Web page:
Chapter 4 focuses on a topic that is very real and common for all of us: envy. This is not to say that all of us are envious, but I’m sure all of us have had to deal with envy in some form or another. Envy is a betrayal of charity. Once again Levering looks to Aquinas for a definition of envy, “Aquinas defines envy as sorrow regarding the good of our neighbor, a sorrow that comes about because the good of our neighbor seems to constitute a evil for ourselves” (67).  This is the opposite of charity because charity finds the good in others—the gift of God’s self-giving love in others. To envy is to sorrow about the goods of others and to conceive of a stingy God whose gifts are so scarce that we must hoard them (71). To do so would be to turn away from a God who is infinitely good and infinitely loving and who desires for us to live in communion with others. Envy also craves power and status, which is the opposite of living out the love of God, the love of Christ’s self-giving on the cross.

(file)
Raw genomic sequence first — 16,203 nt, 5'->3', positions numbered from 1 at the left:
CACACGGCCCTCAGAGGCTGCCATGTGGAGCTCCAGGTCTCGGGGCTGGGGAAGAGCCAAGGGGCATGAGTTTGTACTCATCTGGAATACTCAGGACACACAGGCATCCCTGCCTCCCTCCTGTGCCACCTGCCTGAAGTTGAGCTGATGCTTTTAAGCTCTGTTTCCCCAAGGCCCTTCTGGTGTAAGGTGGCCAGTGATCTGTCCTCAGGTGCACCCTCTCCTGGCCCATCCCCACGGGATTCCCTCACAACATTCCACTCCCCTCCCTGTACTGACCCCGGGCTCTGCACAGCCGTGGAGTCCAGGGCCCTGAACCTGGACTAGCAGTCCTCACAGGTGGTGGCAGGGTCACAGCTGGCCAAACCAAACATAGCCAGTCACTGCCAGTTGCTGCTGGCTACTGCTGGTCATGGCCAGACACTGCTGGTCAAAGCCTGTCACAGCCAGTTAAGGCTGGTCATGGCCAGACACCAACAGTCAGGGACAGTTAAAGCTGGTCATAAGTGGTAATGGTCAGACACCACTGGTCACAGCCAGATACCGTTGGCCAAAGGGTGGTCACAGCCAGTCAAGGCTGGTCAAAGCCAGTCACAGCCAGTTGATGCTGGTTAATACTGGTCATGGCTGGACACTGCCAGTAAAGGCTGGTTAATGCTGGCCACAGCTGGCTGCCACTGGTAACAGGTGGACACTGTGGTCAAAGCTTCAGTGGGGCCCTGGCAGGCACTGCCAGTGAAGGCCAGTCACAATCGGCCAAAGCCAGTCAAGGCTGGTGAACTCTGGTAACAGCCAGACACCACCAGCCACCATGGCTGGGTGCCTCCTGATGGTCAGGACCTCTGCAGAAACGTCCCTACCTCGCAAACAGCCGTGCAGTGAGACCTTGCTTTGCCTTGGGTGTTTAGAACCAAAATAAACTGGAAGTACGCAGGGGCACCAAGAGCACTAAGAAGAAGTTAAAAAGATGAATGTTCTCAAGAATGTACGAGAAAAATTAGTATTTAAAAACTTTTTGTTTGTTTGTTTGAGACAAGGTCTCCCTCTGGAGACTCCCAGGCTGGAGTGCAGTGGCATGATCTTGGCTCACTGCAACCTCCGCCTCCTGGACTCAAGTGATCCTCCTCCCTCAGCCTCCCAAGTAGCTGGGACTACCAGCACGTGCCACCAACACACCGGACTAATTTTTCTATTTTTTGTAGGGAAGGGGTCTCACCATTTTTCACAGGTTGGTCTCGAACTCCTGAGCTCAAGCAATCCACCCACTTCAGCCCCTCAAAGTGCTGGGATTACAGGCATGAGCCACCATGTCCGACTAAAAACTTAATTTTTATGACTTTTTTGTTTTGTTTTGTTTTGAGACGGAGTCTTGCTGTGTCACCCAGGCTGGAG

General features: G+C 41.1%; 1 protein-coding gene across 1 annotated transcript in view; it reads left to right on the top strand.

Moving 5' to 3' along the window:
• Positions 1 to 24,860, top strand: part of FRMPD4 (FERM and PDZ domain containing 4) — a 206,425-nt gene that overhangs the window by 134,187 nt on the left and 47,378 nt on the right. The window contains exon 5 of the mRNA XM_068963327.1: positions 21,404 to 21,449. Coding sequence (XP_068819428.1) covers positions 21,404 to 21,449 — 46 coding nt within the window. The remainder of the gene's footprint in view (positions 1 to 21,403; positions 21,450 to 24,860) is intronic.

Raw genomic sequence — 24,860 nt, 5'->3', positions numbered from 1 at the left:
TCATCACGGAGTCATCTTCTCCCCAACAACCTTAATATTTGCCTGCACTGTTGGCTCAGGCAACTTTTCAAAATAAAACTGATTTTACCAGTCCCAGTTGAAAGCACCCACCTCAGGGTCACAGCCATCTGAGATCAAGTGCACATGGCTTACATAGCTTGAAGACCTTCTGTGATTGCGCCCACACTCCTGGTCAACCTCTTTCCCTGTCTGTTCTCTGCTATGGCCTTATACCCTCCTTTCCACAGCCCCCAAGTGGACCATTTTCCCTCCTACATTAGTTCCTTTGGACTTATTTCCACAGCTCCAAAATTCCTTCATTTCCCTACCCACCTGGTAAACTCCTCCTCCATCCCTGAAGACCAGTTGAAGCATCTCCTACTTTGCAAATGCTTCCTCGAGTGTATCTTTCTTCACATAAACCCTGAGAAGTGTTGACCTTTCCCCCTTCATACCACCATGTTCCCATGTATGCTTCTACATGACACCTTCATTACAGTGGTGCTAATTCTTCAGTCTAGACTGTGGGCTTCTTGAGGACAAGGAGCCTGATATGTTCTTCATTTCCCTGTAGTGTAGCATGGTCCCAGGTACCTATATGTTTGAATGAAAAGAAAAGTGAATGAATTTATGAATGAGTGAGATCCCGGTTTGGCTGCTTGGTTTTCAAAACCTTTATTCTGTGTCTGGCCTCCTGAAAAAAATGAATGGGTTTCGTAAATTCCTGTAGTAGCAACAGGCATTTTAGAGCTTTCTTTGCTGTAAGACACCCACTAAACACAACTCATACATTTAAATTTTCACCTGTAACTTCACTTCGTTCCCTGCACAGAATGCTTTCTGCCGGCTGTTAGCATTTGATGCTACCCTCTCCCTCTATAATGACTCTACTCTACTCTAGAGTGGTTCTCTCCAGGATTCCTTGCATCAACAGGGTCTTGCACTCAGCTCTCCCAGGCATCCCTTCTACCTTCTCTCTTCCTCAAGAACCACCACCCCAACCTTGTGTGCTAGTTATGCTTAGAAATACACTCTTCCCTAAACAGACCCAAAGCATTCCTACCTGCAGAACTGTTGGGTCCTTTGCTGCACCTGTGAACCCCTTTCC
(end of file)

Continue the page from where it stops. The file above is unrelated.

So, how do we overcome envy? The Eucharist. In the Eucharist we become fully united to Christ so that we can participate in His redemption. As Levering writes, “We overcome envy not by self-reliance, but by receiving the Holy Spirit’s healing power through our participation in Christ’s changing of the world” (78). I believe that what Aquinas and Levering are pointing us to, throughout this book, is to view each other and the world through the lens of that self-giving love that was made visible on the cross and still offers itself to us at the Eucharist.

This is a terrific work by Levering. For those of us who have studied soteriology before, his final chapter has an excellent discussion of Girard’s scapegoat theory. Levering’s chapters on schism and war are also exceptional. I highly recommend this book for anyone interested in moral theology or looking to read a book that will challenge their own conceptions of Charity.